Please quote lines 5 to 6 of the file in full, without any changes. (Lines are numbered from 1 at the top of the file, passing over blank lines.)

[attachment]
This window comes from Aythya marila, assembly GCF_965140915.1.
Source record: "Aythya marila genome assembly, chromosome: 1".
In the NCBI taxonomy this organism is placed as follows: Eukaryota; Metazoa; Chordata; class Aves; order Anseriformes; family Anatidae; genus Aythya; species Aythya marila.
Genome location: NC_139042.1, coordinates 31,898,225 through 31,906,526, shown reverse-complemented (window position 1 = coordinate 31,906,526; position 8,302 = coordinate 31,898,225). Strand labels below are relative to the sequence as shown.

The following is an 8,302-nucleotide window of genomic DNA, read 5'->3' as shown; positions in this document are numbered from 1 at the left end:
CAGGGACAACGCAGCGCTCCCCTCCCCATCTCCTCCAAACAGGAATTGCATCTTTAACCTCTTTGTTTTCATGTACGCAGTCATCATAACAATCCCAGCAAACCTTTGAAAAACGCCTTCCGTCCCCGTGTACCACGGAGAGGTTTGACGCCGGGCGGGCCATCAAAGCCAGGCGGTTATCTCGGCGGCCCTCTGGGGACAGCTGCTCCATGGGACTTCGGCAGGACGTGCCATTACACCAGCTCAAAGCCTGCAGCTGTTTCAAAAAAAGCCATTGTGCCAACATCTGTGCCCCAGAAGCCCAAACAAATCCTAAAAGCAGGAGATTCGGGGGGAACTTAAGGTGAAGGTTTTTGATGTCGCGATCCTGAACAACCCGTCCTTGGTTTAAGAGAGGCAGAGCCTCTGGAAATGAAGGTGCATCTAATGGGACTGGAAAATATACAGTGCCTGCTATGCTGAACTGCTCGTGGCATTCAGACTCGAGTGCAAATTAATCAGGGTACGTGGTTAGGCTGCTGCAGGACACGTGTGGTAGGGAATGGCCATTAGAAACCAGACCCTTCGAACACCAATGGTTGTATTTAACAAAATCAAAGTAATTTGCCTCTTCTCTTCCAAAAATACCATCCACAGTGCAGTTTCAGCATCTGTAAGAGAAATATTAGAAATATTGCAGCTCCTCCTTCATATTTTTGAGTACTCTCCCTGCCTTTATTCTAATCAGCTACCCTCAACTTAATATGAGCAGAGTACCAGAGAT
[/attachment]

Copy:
The following is an 8,302-nucleotide window of genomic DNA, read 5'->3' as shown; positions in this document are numbered from 1 at the left end:
CAGGGACAACGCAGCGCTCCCCTCCCCATCTCCTCCAAACAGGAATTGCATCTTTAACCTCTTTGTTTTCATGTACGCAGTCATCATAACAATCCCAGCAAACCTTTGAAAAACGCCTTCCGTCCCCGTGTACCACGGAGAGGTTTGACGCCGGGCGGGCCATCAAAGCCAGGCGGTTATCTCGGCGGCCCTCTGGGGACAGCTGCTCCATGGGACTTCGGCAGGACGTGCCATTACACCAGCTCAAAGCCTGCAGCTGTTTCAAAAAAAGCCATTGTGCCAACATCTGTGCCCCAGAAGCCCAAACAAATCCTAAAAGCAGGAGATTCGGGGGGAACTTAAGGTGAAGGTTTTTGATGTCGCGATCCTGAACAACCCGTCCTTGGTTTAAGAGAGGCAGAGCCTCTGGAAATGAAGGTGCATCTAATGGGACTGGAAAATATACAGTGCCTGCTATGCTGAACTGCTCGTGGCATTCAGACTCGAGTGCAAATTAATCAGGGTACGTGGTTAGGCTGCTGCAGGACACGTGTGGTAGGGAATGGCCATTAGAAACCAGACCCTTCGAACACCAATGGTTGTATTTAACAAAATCAAAGTAATTTGCCTCTTCTCTTCCAAAAATACCATCCACAGTGCAGTTTCAGCATCTGTAAGAGAAATATTAGAAATATTGCAGCTCCTCCTTCATATTTTTGAGTACTCTCCCTGCCTTTATTCTAATCAGCTACCCTCAACTTAATATGAGCAGAGTACCAGAGAT